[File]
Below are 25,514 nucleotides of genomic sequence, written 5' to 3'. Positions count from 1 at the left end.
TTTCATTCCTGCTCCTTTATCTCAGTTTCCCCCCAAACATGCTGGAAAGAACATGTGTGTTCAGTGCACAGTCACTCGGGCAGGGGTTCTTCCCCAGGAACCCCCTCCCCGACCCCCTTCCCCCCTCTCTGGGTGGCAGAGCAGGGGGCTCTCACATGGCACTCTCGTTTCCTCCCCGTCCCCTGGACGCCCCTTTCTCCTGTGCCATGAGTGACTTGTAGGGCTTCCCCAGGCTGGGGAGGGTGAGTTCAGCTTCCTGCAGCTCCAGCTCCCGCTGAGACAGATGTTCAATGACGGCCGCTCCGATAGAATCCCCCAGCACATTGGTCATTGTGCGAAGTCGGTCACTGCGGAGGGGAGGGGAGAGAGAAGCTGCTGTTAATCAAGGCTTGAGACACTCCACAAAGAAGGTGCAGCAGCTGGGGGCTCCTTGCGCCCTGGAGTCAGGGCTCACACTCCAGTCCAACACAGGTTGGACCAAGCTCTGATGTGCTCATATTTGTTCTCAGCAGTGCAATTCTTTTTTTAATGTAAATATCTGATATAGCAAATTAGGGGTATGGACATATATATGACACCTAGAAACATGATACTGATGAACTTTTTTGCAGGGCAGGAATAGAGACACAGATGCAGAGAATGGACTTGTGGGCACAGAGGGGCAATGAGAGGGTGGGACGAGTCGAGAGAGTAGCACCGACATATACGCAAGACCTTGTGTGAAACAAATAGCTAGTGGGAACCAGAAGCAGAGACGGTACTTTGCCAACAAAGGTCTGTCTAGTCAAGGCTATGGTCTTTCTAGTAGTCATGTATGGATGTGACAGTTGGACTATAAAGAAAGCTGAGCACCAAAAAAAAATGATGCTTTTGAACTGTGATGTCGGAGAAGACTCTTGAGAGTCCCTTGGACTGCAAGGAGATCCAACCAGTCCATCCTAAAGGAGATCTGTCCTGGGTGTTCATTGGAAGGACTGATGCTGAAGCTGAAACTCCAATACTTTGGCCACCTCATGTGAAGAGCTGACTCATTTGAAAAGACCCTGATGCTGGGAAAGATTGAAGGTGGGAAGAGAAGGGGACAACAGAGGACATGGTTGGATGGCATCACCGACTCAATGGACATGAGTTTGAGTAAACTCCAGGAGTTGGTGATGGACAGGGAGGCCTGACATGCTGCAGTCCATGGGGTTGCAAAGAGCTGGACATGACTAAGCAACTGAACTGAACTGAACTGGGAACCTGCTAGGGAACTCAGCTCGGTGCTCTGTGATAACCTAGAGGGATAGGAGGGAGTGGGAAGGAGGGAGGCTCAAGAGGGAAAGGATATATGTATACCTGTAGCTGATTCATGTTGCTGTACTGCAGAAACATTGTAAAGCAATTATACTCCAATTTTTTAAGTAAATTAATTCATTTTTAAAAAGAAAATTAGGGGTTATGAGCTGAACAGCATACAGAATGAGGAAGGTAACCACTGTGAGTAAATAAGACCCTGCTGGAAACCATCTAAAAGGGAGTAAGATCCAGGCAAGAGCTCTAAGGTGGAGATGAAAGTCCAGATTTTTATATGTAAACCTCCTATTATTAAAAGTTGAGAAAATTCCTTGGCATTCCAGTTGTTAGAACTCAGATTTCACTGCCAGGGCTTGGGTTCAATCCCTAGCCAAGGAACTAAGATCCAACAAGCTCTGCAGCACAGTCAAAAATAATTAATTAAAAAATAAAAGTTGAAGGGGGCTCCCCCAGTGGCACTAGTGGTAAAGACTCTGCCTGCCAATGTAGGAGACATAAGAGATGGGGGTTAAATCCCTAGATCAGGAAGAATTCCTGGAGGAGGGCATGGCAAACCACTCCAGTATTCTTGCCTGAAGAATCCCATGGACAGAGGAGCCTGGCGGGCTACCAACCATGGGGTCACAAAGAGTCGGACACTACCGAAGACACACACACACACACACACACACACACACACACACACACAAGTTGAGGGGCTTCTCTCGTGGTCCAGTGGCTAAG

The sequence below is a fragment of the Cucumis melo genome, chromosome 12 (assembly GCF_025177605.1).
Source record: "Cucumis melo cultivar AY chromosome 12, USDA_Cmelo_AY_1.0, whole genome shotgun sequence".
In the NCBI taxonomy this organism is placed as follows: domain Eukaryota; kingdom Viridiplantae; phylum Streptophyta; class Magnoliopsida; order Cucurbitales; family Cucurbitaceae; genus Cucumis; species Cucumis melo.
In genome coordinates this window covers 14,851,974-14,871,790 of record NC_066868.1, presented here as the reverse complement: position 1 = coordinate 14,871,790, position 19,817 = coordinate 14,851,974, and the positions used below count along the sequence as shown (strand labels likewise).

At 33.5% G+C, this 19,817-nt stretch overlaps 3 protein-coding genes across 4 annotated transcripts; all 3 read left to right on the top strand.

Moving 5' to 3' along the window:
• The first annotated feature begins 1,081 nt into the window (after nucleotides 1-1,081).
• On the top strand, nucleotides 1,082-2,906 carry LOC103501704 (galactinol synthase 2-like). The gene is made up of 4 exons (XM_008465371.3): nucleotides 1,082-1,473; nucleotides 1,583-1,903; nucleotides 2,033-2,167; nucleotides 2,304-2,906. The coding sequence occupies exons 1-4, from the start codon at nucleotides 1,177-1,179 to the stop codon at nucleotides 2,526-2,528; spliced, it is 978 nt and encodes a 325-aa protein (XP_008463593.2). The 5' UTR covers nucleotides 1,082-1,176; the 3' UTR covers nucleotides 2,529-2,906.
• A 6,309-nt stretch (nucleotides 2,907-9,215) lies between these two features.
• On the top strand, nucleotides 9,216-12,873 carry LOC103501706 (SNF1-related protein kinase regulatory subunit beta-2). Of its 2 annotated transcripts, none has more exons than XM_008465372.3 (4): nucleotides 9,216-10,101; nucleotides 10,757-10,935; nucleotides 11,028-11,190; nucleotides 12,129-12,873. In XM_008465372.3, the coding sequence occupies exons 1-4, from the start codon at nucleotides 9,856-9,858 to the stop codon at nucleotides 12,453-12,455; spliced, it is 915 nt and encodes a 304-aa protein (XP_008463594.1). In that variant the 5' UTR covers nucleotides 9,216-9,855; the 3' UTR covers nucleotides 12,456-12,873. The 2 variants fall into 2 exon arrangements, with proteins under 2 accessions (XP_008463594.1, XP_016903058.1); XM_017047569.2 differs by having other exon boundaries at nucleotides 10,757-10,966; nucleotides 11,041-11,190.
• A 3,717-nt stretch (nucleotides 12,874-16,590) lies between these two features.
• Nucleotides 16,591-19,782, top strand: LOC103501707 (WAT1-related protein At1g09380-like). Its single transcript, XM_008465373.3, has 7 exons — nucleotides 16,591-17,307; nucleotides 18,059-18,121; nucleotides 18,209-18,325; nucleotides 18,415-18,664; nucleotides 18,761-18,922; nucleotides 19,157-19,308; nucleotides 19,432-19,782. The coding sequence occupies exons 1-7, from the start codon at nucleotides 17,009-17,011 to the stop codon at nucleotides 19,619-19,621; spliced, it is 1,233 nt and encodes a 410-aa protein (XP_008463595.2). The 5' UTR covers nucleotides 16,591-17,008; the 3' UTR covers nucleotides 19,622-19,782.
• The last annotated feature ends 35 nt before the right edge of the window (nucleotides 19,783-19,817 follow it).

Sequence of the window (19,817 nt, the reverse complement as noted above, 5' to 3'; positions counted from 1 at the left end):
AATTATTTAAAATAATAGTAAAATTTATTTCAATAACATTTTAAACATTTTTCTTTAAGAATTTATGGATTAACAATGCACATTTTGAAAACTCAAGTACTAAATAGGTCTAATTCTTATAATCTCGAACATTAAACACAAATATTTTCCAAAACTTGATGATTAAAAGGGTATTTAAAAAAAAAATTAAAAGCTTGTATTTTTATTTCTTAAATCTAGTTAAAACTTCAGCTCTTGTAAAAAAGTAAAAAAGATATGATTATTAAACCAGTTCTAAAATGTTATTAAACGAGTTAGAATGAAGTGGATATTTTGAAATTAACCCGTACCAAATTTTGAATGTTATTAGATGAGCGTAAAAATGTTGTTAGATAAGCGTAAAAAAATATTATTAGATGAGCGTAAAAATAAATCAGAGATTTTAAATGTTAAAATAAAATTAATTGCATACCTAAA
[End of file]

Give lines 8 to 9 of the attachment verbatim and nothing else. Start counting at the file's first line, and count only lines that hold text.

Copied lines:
Moving 5' to 3' along the window:
• The first annotated feature begins 1,081 nt into the window (after nucleotides 1-1,081).